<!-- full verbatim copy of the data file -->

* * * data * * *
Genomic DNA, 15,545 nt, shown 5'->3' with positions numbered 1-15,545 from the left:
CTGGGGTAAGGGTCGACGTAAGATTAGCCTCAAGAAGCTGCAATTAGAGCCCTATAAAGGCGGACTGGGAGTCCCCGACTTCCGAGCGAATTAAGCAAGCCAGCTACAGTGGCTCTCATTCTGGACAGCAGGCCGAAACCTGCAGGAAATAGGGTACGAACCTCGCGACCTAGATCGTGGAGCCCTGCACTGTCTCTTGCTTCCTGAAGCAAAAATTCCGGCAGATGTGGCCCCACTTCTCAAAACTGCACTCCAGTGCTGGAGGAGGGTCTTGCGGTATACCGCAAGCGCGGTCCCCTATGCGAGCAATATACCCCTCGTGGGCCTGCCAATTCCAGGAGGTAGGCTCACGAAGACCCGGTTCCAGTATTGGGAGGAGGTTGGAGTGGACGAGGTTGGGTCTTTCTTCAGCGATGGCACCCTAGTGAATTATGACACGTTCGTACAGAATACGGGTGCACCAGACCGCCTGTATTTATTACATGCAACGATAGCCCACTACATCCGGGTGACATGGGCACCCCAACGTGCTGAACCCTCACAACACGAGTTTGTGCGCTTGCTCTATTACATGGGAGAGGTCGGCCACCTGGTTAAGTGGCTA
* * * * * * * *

Genomic DNA, 15,545 nt, shown 5'->3' with positions numbered 1-15,545 from the left:
CTGGGGTAAGGGTCGACGTAAGATTAGCCTCAAGAAGCTGCAATTAGAGCCCTATAAAGGCGGACTGGGAGTCCCCGACTTCCGAGCGAATTAAGCAAGCCAGCTACAGTGGCTCTCATTCTGGACAGCAGGCCGAAACCTGCAGGAAATAGGGTACGAACCTCGCGACCTAGATCGTGGAGCCCTGCACTGTCTCTTGCTTCCTGAAGCAAAAATTCCGGCAGATGTGGCCCCACTTCTCAAAACTGCACTCCAGTGCTGGAGGAGGGTCTTGCGGTATACCGCAAGCGCGGTCCCCTATGCGAGCAATATACCCCTCGTGGGCCTGCCAATTCCAGGAGGTAGGCTCACGAAGACCCGGTTCCAGTATTGGGAGGAGGTTGGAGTGGACGAGGTTGGGTCTTTCTTCAGCGATGGCACCCTAGTGAATTATGACACGTTCGTACAGAATACGGGTGCACCAGACCGCCTGTATTTATTACATGCAACGATAGCCCACTACATCCGGGTGACATGGGCACCCCAACGTGCTGAACCCTCACAACACGAGTTTGTGCGCTTGCTCTATTACATGGGAGAGGTCGGCCACCTGGTTAAGTGGCTA